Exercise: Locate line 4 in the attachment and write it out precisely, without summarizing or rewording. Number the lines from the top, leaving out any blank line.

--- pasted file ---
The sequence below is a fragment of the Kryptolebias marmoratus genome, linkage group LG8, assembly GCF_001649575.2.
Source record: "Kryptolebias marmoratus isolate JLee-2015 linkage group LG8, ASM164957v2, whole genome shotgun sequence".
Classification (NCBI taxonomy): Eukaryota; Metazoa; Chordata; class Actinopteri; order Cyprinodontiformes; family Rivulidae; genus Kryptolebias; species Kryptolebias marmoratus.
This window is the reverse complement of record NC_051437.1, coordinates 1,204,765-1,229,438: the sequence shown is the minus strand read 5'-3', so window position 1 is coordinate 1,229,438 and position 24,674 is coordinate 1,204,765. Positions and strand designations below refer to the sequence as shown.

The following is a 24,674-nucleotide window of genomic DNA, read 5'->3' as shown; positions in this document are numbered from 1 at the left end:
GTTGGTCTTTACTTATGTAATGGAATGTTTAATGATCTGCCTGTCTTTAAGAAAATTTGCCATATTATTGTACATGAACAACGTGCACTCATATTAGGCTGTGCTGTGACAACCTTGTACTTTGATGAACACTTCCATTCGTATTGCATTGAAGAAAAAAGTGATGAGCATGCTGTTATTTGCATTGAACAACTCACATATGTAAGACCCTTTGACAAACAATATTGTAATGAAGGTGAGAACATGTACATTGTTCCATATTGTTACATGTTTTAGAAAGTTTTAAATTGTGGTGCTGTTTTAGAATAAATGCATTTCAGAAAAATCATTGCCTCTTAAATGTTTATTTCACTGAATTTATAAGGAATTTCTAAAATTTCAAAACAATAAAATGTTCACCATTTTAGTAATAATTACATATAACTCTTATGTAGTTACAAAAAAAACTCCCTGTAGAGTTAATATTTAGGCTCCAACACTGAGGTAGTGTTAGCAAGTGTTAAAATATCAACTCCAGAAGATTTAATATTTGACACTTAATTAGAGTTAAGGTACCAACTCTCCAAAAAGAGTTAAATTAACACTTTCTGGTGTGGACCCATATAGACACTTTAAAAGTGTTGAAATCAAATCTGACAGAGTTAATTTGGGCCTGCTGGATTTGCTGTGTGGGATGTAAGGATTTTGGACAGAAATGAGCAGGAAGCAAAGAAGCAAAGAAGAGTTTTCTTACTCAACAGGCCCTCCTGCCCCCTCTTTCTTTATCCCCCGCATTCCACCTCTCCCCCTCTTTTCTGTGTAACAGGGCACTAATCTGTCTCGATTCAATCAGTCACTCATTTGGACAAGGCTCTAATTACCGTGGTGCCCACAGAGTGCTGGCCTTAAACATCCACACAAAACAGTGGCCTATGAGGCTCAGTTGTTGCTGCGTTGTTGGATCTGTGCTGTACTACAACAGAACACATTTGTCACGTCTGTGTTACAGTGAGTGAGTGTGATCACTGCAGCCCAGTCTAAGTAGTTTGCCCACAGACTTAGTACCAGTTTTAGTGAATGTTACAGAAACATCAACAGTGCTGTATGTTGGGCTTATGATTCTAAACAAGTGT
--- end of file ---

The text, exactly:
This window is the reverse complement of record NC_051437.1, coordinates 1,204,765-1,229,438: the sequence shown is the minus strand read 5'-3', so window position 1 is coordinate 1,229,438 and position 24,674 is coordinate 1,204,765. Positions and strand designations below refer to the sequence as shown.